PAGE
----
But unity in an economically polarized country like Greece is impossible, especially when the continued existence of the bankers and wealthy rests on the continued suffering of everybody else.

Since unity failed during the last elections, Greek “technocrats” are now overseeing the government until the next elections. What is a technocrat? Someone who supposedly lacks any class bias; the professional strata of professors, lawyers, or doctors that attempt to sit astride an uneven society perfectly balanced, blind to special interests, while keeping their sights set on the “national interest.” But the Greek technocrats are continuing the wealthy’s austerity program, exposing their fake objectivity.

Continue reading at:  http://www.commondreams.org/view/2012/05/21-2

Posted in Anti-Globalization, Austerity, Class War, Corporate Abuse, Fascism, Globalization, Human Rights, Workers. Comments Off on The First Domino Falls in Greece

Imperialism didn’t end. These days it’s known as international law

From The Guardian UK:  http://www.guardian.co.uk/commentisfree/2012/apr/30/imperialism-didnt-end-international-law

A one-sided justice sees weaker states punished as rich nations and giant corporations project their power across the world


guardian.co.uk, Monday 30 April 2012

The conviction of Charles Taylor, the former president of Liberia, is said to have sent an unequivocal message to current leaders: that great office confers no immunity. In fact it sent two messages: if you run a small, weak nation, you may be subject to the full force of international law; if you run a powerful nation, you have nothing to fear.

While anyone with an interest in human rights should welcome the verdict, it reminds us that no one has faced legal consequences for launching the illegal war against Iraq. This fits the Nuremberg tribunal’s definition of a “crime of aggression”, which it called “the supreme international crime”. The charges on which, in an impartial system, George Bush, Tony Blair and their associates should have been investigated are far graver than those for which Taylor was found guilty.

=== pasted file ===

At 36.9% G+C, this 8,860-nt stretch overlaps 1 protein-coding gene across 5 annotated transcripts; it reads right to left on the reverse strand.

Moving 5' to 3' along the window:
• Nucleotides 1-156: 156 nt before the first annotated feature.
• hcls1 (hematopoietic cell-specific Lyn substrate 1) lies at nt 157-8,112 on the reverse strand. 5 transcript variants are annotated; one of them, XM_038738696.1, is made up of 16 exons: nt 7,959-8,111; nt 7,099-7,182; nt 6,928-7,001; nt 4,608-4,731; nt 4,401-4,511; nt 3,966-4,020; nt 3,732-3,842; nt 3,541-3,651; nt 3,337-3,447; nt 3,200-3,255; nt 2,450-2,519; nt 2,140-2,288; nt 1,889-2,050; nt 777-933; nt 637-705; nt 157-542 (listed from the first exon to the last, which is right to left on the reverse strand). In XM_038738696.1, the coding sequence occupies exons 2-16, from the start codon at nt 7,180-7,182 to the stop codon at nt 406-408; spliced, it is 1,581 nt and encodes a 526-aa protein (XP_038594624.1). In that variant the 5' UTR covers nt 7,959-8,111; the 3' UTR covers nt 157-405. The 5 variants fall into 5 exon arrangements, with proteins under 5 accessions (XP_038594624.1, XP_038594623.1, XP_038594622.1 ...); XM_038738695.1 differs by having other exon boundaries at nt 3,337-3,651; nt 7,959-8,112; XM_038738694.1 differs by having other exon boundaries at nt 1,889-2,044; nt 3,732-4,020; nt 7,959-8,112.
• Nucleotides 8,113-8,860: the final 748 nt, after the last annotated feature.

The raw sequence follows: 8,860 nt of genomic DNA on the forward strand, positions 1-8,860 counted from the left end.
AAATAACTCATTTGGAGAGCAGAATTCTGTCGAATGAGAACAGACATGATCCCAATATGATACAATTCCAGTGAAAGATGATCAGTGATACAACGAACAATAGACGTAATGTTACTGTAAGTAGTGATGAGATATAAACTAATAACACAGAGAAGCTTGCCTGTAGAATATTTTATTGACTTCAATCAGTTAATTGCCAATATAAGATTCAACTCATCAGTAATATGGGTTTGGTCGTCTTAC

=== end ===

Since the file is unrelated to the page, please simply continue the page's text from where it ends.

The foreign secretary, William Hague, claims that Taylor’s conviction “demonstrates that those who have committed the most serious of crimes can and will be held to account for their actions”. But the international criminal court, though it was established 10 years ago, and though the crime of aggression has been recognised in international law since 1945, still has no jurisdiction over “the most serious of crimes”. This is because the powerful nations, for obvious reasons, are procrastinating. Nor have the United Kingdom, the United States and other western nations incorporated the crime of aggression into their own legislation. International law remains an imperial project, in which only the crimes committed by vassal states are punished.

In this respect it corresponds to other global powers. Despite its trumpeted reforms, the International Monetary Fund remains under the control of the United States and the former colonial powers. All constitutional matters still require an 85% share of the vote. By an inexplicable oversight, the United States retains 16.7%, ensuring that it possesses a veto over subsequent reforms. Belgium still has eight times the votes of Bangladesh, Italy a bigger share than India, and the United Kingdom and France between them more voting power than the 49 African members. The managing director remains, as imperial tradition insists, a European, her deputy an American.

Continue reading at:  http://www.guardian.co.uk/commentisfree/2012/apr/30/imperialism-didnt-end-international-law

Posted in Corporate Abuse, Globalization, Uncategorized. Comments Off on Imperialism didn’t end. These days it’s known as international law